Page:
“Lost to the world but never out of God’s sight”

(This is Neil.) The Very Reverend John Breck has a very good “Life in Christ” column that serves as a reminder that many of those we so easily dismiss while walking through a train station or passing by a tenement building are souls, and, as such, reflections of ourselves. I would say that his detail and his honesty – Father Breck does not have to romanticize the destitute or imagine happy resolutions to their stories in order to grasp their humanity – make this piece memorable:

It took a personal encounter for me finally to put a face on some of these lost souls. Sunday mornings at the St Alexander Nevsky cathedral in Paris an old woman used to sit on the ledge by the sidewalk and wait for some exiting parishioner to put a coin into her hand. Her coat was tattered, her hair was unkempt, and her hunched body betrayed her depression. One day we struck up a conversation with her. Her family had fled Russia following the October Revolution, and she had been brought up in France. We discovered that she was highly cultured and spoke several languages. Details she gradually shared with us offered a picture of someone who had suffered immensely. Somehow she had been abandoned, and like many “clochards” of the street, she kept alive in the winter by sleeping on a grate that was warmed by steam from below and by eating whatever she could find, usually in garbage cans stashed behind local restaurants. This woman, though (and to my shame, I’ve forgotten her name), was a person, a presence. She had her own history, her own fears, sacrifices, loves, and occasional joys. There was nothing irritating or aggressive about her to make us want to turn away; she did nothing to make us put up our guard or feel resentful around her. She just sat on that cement ledge after Sunday Liturgy, hoping someone would see in her something other than another annoying beggar. See in her a person – someone down on their luck, unable to do much more than subsist – yet a person.

An old clochard used to hang out near the Patriarchal parish in the rue Saint Victor on the Left Bank, a small storefront church located in what used to be an Oriental restaurant. It’s filled with icons by one of its most well-known and gifted parishioners, Leonid Ouspensky. One day, somebody in that humble community had the idea, the blessed inspiration, to invite the clochard into a service. As it was related to me, he reluctantly accepted, entered the building and kept to the rear, more or less out of sight. To the mild surprise of some who recognized him, he came back, again and again. Some time later, he was chrismated. The clochard had become an Orthodox Christian, and as far as I know, he remains such today. A life turned around. A lost soul, found.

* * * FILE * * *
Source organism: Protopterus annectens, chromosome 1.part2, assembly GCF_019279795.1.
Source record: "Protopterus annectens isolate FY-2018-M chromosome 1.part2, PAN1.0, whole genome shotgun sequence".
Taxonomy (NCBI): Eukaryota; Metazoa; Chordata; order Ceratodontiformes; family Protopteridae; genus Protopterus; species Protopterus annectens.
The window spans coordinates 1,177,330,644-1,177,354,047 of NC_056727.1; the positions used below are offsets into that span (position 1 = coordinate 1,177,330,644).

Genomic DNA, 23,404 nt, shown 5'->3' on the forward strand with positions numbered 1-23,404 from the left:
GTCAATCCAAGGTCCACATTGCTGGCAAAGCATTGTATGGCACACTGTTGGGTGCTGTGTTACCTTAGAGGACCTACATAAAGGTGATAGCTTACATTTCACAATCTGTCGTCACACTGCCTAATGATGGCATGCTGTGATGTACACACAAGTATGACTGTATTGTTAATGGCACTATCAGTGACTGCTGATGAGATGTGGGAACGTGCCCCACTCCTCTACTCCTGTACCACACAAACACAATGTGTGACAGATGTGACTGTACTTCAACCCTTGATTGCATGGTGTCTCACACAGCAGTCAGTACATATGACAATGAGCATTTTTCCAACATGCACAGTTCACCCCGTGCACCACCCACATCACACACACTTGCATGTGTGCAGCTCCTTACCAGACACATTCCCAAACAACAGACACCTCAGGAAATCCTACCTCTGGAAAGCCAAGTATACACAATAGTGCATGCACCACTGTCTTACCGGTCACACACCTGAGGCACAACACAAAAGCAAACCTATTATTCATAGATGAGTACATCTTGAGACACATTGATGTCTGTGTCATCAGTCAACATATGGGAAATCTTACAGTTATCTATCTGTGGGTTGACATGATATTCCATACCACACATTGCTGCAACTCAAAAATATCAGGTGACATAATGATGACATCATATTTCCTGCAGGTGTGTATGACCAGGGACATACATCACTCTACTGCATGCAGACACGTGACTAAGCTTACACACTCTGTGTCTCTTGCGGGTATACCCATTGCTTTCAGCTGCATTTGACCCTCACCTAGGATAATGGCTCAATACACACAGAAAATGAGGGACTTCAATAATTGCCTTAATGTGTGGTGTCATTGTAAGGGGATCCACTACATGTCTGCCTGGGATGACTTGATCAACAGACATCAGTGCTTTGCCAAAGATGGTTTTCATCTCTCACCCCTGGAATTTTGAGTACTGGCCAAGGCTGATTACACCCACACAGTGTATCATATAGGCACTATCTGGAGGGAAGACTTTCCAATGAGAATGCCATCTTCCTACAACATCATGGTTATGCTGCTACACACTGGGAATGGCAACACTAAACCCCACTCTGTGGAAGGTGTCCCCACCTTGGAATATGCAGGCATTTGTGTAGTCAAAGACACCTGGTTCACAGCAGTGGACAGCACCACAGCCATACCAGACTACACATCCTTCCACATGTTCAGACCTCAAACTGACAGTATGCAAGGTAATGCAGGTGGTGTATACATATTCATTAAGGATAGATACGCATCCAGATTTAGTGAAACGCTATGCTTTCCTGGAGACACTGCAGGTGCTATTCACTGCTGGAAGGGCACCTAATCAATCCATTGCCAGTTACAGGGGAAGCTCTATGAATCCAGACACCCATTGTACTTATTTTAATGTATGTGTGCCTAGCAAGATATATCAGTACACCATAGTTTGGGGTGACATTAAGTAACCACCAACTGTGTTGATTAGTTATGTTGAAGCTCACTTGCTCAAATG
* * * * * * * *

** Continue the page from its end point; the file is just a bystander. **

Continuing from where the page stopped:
I’m not sure where I’m going with this, but I think I need a reminder. I need to remember that these people, so often embarrassing, so easily dismissed, are God’s children, loved by the Creator who made them in His own image. And whether they hear it or not, they are called – invited and implored – to journey toward His “likeness,” to become holy as He is holy, to welcome His love into their life and allow that love to transform everything in and about them.

These lost souls are persons, beings of infinite value and worthy of boundless respect, understanding and compassion. Many of them, certainly, would laugh at that, because life is tough, and talk of God’s love and mercy sounds phony and hollow. Or in their drug induced state of numbness they simply can’t relate to it, or don’t want to. But that doesn’t diminish the reality, the truth of it. It doesn’t make them any less human, any less worthy of being treated as we ourselves want to be treated. It doesn’t change the fact that they are souls, lost to the world but never out of God’s sight, never abandoned by the Crucified One.

About catholicsensibility

Todd lives in Minnesota, serving a Catholic parish as a lay minister.
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